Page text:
When McDoc and I were on vacation recently, we were taking a leisurely walk at the end of the day, and had the good fortune to be out at just the right time to watch a beautiful sunset, with its astonishing palette reds and pinks and oranges stretching across the horizon before giving way to purple twilight. The thought occurred to me, and I said it to McDoc, that even though the sun sets every day, watching it never gets old; in fact, it can still take your breath away no matter how many times you’ve seen it before.
I think beautiful music has much the same effect.
Two days ago, I wrote a post about the “Summer Sings” being presented by Masterworks Chorale, a chorus McDoc and I sing with. The second event of the series took place last night, featurng the Requiem by Gabriel Fauré. I’m quite familiar with this piece; I played the organ for a performance of it at my old church in San Diego; I conducted two movements of it with a community college chorus; and I’ve listened to it umpteen times, because McDoc plays the recording frequently (we have a whole Requiem playlist on heavy rotation, which may sound morbid, but it isn’t, really!). I’m basically sick and tired of it, to be perfectly honest! I still think it’s a beautiful piece, of course, but I thought I had become immune to it due to such frequent exposure. 😉
So there I was, minding my own business, singing along during the rehearsal portion of the evening. I was feeling pretty smug about how well I remembered the alto part, and what I didn’t remember, I was sight-reading like a fiend! Woo hoo!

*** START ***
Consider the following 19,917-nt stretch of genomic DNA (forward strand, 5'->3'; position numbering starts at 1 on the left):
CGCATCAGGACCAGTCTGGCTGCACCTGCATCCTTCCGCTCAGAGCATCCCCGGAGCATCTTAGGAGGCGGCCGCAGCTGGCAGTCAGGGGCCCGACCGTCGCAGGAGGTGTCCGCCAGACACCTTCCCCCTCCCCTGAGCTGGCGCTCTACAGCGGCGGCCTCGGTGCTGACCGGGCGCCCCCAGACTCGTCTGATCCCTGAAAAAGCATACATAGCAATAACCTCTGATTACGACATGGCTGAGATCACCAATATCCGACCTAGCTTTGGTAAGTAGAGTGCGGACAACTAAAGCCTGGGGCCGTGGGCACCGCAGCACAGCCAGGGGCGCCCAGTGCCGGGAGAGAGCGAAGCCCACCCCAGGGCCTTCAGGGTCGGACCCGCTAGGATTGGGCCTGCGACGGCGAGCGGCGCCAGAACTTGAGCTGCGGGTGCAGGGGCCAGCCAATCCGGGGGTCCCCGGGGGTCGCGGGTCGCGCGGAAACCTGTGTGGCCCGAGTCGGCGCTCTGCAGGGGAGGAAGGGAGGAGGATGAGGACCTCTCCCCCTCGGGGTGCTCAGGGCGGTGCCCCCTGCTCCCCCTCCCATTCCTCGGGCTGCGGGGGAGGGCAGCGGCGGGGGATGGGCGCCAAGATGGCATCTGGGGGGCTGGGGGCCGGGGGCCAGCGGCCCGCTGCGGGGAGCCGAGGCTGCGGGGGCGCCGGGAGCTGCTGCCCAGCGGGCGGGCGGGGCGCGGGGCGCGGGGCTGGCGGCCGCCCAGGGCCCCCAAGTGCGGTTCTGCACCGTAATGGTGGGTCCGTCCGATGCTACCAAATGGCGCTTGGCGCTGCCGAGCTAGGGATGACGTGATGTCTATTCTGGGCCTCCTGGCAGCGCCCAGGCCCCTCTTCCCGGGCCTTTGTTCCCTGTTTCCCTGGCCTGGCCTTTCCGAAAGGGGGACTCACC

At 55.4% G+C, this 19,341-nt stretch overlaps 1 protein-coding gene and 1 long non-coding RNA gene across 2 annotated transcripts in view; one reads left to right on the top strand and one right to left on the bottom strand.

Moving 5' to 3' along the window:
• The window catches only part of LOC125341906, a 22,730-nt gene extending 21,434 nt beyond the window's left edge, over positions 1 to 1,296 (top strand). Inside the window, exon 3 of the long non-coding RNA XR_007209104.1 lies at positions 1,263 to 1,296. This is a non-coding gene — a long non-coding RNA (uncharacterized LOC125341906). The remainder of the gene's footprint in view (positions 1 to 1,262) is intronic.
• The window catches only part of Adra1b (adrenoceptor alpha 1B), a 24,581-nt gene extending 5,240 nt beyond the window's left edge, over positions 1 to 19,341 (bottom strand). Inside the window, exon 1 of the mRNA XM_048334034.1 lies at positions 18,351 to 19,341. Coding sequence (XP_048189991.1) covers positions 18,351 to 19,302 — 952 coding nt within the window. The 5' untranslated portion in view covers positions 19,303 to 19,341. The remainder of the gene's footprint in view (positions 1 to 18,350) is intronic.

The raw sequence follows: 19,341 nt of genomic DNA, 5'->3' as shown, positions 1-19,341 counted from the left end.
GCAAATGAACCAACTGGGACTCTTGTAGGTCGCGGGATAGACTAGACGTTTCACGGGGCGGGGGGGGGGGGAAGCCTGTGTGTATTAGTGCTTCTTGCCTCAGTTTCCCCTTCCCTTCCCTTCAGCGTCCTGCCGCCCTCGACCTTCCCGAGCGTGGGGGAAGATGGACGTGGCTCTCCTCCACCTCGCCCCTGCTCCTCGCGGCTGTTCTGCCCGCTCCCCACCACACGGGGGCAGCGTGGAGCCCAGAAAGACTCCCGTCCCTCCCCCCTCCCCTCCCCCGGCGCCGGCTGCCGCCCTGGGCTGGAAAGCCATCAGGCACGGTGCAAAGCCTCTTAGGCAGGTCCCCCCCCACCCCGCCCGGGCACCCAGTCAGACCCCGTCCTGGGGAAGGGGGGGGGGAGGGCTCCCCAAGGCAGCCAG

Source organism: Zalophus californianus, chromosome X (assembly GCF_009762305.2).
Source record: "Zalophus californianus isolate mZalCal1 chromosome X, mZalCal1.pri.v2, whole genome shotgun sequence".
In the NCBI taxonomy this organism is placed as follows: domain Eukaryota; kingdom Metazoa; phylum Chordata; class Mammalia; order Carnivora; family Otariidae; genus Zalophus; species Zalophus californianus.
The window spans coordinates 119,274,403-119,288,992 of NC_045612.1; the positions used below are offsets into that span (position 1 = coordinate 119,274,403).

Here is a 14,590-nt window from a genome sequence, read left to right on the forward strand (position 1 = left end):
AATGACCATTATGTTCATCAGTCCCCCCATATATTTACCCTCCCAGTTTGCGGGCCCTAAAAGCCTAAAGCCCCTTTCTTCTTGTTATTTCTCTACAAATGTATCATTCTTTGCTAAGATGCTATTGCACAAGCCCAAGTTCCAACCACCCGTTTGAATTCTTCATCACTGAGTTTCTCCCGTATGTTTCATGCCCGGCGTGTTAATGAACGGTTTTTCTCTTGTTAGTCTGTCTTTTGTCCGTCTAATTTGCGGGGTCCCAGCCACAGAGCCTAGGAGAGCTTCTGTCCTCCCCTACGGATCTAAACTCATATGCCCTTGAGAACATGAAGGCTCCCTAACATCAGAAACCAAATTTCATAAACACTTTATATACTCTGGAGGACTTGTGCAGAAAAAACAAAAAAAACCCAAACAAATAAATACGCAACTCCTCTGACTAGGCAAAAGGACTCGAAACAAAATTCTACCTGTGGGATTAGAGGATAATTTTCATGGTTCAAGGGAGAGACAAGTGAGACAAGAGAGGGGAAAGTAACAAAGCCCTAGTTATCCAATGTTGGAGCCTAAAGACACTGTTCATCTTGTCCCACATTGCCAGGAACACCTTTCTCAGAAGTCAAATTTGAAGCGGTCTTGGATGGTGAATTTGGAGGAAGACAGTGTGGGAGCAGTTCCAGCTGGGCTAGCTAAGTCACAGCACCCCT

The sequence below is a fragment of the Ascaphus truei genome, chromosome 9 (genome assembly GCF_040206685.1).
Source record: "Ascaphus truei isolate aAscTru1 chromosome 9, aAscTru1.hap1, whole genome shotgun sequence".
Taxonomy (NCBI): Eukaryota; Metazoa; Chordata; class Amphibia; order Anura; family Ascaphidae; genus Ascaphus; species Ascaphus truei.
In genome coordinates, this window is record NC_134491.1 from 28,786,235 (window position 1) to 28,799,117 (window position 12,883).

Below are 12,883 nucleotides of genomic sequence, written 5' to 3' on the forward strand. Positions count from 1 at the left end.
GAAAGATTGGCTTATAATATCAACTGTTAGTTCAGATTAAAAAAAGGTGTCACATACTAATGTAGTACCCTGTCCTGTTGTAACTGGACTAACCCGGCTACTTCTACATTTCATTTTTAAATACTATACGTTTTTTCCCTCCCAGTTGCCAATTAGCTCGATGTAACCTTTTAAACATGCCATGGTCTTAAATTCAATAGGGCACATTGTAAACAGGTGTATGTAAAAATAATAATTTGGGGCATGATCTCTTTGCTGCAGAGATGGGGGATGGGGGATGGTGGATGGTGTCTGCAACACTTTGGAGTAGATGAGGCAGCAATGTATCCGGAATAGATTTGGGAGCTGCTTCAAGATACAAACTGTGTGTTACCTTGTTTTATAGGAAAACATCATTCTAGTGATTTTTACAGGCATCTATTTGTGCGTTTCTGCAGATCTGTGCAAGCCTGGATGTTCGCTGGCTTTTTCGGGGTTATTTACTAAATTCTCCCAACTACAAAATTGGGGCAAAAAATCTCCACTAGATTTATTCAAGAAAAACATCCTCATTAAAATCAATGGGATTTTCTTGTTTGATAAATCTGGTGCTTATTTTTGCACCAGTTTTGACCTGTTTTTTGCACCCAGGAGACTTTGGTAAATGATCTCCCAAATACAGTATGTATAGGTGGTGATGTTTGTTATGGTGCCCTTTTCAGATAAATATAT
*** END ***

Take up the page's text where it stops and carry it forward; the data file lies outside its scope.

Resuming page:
Then we got to the last movement, “In Paradisum.” The altos don’t do much in this movement, which starts with a long, soaring melody for the soprano section. Here’s the Latin text and English translation:
In paradisum deducant te Angeli; in tuo adventu suscipiant te martyres, et perducant te in civitatem sanctam Ierusalem. Chorus angelorum te suscipiat, et cum Lazaro quondam paupere æternam habeas requiem.
May angels lead you into paradise; upon your arrival, may the martyrs receive you and lead you to the holy city of Jerusalem. May the ranks of angels receive you, and with Lazarus, the poor man, may you have eternal rest.
I was digging on that soprano line, just appreciating the beauty of the music, to which I was perhaps not so immune after all! Then as I read the words, I felt a lump in my throat, and out of the blue, I started thinking about VirgoMom; this coming August, it’ll be 10 years since she passed away. By the time they got to “et cum Lazaro, I was toast. It was darn near impossible for me to come in on that last “requiem,” and the fact that the alto line at that point is set to the tune of “Three Blind Mice,” as I had frequently reminded my college chorus students, didn’t help one bit! 😉
What about you? What work of art never fails to move you, no matter how accustomed to it you think you are?
“In Paradisum” from Requiem by Fauré
Note: the audio is a little glitchy on this video, but I liked the performance.
I’m not a performer so I don’t have exactly the same experience, but there are many recordings and a few compositions that never fail to affect me. Almost anything with Jussi Björling … and especially the Pearl Fishers duet with Robert Merrill … will just grab my complete attention. I have to stop whatever I’m doing and listen.
Same piece, different movement,
In movement V. (Agnus Dei et Lux Aeterna) at the Lux Aeterna portion.
Lux aeterna luceat eis, Domine,
cum sanctis tuis in aeternum,
quia pius es.
Let light eternal shine on them, O Lord,
with thy saints forever,
for thou art merciful.
Apart from the lyrics,
it’s the the music really,
as its keys
modulate, modulate, modulate, downward
and its chords
invert, invert, invert toward opacity
it peels away my defenses,
onion-layer by onion-layer, by onion-layer
then by some trick of music theory
as if swimming upward
from some tremendous,
swirling, murky depth
arising, buoyed swiftly,
the pressure and darkness
give way and suddenly
I breach into light and air
Fauré: Requiem, V. Agnus Dei et Lux Aeterna
The whole movement for the context and integrity, but if all you got time for is the bleeding hunk in question, then from about 1:59 for the wind up, and to about 3:28 for the wrap up.